"Hyperthyroidism in Cats

"Hyperthyroidism in Cats

Health & Safety

Hyperthyroidism is a condition that can affect any breed of cat, male or female. It's a very common glandular disorder where there's too much of a thyroid hormone known as T4 found in the cat's bloodstream. This is a worrying condition that can cause owners a lot of concern although it's usually only seen in older cats. The symptoms become apparent when cats are over 10 years old, with the average age being between 12 and 13 years old.

Symptoms You Need To Watch Out For

The first sign there could be something wrong is when your cat suddenly starts to lose weight and yet their appetite increases. These two factors are the most commonly seen clinical signs of hyperthyroidism, with weight loss seen in around 98% of cats suffering from the condition. Other typical symptoms are as follows:

  • Excessive drinking and thirst
  • Increased need to urinate
  • Hyperactivity
  • Unkempt, messy appearance
  • Panting
  • Diarrhea
  • An increase in shedding
  • Heart disease
  • Increased respiration rate
  • High blood pressure

Sometimes a cat will vomit but this is one symptom that's only really seen in around 50% of cat suffering from hyperthyroidism. The symptoms are a result of the the increased, and excessive amount of T4 in the bloodstream which affects various organs in the cat's body.

How Vets Diagnose Hyperthyroidism

There are quite a few other common diseases seen in older cats that share similar clinical signs of hyperthyroidism – this includes inflammatory bowel disease, diabetes, intestinal cancer and chronic kidney failure. As such vets need to do a variety of tests including blood tests and urinalysis tests to eliminate these diseases and make a correct diagnosis. However, the blood test alone should show that hyperthyroidism could be the cause of the symptoms, due to the elevated T4 levels present in the blood.

The problem with the blood test is there is a small percentage of cats that have normal levels of T4 in their bloodstreams even when they are suffering from the condition. This is often thought to be because another illness is suppressing the levels of T4 in the blood making the disease harder for vets to diagnose – hence they need to carry out more than just a simple blood test.

Hyperthyroidism Treatments

There are several treatments available for hyperthyroidism and each offers some advantages as well as a few disadvantages when treating the condition. One of the main treatments vets like to use is an oral medication which has proved to be a very effective way of correcting the condition within two to three weeks, with most cats recovering extremely well. However, there are some disadvantages with around 20% of cats being affected by the following side effects:

  • Loss of appetite
  • Vomiting
  • Lethargy
  • Blood clotting problems
  • Jaundice
  • Itching around the head and face
  • Blood cell abnormalities – although this particular side effect is pretty rare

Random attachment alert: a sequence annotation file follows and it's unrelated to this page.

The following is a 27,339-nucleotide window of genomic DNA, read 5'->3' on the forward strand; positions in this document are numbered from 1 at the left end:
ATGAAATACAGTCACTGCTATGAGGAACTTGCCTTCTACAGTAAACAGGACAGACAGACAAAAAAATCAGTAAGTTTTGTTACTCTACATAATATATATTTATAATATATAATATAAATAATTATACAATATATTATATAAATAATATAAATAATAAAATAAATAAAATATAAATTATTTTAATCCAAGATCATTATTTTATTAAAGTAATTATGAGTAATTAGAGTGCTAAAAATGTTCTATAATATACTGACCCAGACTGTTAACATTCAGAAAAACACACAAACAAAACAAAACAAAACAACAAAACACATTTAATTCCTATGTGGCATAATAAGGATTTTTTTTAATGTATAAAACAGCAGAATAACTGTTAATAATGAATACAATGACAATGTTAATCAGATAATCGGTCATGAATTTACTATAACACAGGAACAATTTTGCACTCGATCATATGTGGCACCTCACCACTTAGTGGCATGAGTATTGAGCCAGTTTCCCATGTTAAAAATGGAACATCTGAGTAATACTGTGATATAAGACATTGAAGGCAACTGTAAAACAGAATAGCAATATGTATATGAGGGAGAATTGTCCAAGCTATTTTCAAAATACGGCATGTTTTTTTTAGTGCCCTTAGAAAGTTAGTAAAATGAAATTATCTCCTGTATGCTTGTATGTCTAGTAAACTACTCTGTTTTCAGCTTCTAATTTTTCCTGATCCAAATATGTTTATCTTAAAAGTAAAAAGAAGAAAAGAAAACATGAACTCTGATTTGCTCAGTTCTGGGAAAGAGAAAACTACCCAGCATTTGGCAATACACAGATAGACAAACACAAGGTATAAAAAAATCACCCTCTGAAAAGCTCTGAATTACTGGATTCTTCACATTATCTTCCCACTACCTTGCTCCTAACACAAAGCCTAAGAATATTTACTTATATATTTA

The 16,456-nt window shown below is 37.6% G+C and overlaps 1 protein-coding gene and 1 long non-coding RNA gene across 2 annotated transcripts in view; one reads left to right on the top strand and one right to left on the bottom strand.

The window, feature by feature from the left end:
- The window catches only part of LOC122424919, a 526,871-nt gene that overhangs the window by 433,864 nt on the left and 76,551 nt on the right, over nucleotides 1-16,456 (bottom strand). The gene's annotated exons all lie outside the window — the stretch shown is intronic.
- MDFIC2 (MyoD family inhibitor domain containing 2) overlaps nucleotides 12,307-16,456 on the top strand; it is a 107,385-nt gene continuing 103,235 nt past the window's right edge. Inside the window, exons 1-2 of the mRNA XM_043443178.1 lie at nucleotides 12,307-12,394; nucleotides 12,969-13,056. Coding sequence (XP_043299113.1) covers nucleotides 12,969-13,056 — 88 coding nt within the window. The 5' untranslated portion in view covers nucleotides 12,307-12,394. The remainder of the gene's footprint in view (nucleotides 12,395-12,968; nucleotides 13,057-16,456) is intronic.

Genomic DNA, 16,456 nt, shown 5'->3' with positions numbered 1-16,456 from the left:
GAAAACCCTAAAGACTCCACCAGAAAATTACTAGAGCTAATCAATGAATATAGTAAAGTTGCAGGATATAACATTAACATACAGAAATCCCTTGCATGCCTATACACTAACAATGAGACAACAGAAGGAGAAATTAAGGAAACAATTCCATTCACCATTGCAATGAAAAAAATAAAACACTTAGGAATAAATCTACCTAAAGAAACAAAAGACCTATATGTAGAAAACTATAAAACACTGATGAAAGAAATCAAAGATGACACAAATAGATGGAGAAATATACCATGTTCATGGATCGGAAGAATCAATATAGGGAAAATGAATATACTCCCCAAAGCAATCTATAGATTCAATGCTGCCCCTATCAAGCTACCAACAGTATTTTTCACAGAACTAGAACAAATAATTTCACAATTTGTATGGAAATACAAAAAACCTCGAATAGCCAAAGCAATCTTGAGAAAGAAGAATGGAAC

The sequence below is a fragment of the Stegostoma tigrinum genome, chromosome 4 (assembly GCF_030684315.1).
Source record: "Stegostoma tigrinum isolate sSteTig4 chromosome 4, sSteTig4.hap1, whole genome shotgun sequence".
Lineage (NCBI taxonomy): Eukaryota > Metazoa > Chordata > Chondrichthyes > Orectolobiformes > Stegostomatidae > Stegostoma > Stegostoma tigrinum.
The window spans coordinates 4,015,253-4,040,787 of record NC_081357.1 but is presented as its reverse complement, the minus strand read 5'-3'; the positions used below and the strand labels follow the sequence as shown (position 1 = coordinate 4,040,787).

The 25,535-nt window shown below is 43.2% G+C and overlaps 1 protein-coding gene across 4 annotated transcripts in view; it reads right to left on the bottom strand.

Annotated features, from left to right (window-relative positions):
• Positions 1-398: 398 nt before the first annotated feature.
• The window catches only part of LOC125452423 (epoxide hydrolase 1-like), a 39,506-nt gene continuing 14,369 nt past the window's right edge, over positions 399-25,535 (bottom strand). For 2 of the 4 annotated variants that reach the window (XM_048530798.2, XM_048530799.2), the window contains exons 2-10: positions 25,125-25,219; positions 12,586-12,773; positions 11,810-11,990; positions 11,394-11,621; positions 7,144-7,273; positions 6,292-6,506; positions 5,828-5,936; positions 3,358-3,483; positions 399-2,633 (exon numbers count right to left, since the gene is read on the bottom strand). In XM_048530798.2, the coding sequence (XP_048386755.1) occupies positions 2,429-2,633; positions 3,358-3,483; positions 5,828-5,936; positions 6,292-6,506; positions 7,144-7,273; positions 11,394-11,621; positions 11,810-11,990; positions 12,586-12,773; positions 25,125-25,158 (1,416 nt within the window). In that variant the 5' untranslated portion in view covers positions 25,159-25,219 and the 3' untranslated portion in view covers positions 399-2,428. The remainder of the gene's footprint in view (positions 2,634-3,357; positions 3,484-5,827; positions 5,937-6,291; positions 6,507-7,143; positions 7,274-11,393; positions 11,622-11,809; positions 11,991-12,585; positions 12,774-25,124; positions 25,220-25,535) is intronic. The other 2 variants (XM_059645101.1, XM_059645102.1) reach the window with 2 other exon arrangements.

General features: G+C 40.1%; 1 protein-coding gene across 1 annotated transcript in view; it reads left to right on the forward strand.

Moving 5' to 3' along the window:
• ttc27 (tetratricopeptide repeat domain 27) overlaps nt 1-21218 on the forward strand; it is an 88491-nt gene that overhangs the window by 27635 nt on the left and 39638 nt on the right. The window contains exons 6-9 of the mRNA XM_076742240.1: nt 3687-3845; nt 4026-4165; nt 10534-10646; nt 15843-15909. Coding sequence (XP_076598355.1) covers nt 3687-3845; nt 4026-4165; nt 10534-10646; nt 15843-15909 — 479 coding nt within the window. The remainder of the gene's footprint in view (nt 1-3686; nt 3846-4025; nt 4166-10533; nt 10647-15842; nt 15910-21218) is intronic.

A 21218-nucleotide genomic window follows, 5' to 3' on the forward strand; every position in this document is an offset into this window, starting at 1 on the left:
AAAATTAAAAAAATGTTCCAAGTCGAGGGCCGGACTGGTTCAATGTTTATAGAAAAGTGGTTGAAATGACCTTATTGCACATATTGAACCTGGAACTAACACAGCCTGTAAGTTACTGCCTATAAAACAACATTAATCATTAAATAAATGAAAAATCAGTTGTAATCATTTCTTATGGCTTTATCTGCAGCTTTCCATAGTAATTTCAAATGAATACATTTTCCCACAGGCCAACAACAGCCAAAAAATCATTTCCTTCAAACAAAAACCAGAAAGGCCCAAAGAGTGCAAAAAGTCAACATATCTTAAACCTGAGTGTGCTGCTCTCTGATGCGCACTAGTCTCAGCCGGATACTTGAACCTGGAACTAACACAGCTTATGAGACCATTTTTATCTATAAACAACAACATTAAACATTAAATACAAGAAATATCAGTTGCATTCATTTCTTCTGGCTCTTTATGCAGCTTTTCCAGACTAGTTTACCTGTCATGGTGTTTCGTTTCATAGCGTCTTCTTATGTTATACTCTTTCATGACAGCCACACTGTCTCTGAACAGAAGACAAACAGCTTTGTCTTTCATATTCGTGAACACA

However, most of these side effects are pretty mild and do eventually go away with very few cats having to be taken off the medication. Once the condition has been diagnosed, cats need to be medicated for the rest of their lives on a daily basis and their T4 levels need to be regularly checked by a vet too.

Surgery is Another Treatment Option

Another treatment involves surgically removing the thyroid gland. Hyperthyroidism is often caused due to a benign (non cancerous) tumour which is known as a thyroid adenoma found in one or both glands. These can be easily removed but the problem is that older cats don't react well to anaesthetic and often their hearts and other organs are too weak which makes the surgery not a viable option for them.

Radioactive Iodine Therapy

The other treatment for hyperthyroidism is radioactive iodine therapy which is considered as the most effective treatment available. The treatment is given in injection form, and subcutaneously with the solution destroying the hyperfunctioning tissue found in thyroid glands. The beauty of this treatment is there is no need for any surgery or anaesthetic with one single injection achieving the desired results and therefore a cure.

However, the cat treated would have to remain in the veterinary clinic for a period of anything from 10 to 14 days so the level of radioactivity in their urine and faeces can be monitored. When the levels are low enough, the cat will be allowed home. This makes it an expensive treatment but on the upside, it is a very effective way of treating hyperthyroidism.

What Causes Hyperthyroidism?

It's not known exactly what causes the condition but it is thought these could include the following:

  • Iodine levels in certain cat foods – this can be either too high or too low
  • PBDEs which are fire retardant chemicals found in high levels of concentration in certain fish as well as house dust – some cat nutritionists recommend not feeding too much fish based cat food and diets to cats for this reason
  • Soy is known to affect the function of thyroid glands and with many cheaper brands of cat food using soy in their ingredients, it's thought this could be a link to cats contracting the condition. With this said, some top brands of cat food manufacturers use soy in their ingredients so it's always worth checking the label of the food you buy for your cat


If you think your cat has lost a lot of condition and yet their appetites are better than usual, and especially if they are in their senior years, it is worth making an appointment with your vet so they can carry out an initial blood test to see if the levels of T4 are very elevated. The sooner your cat is treated, the more comfortable they will be and you'll have the peace of mind of knowing just what's wrong with your feline friend and how you can help them through their illness.

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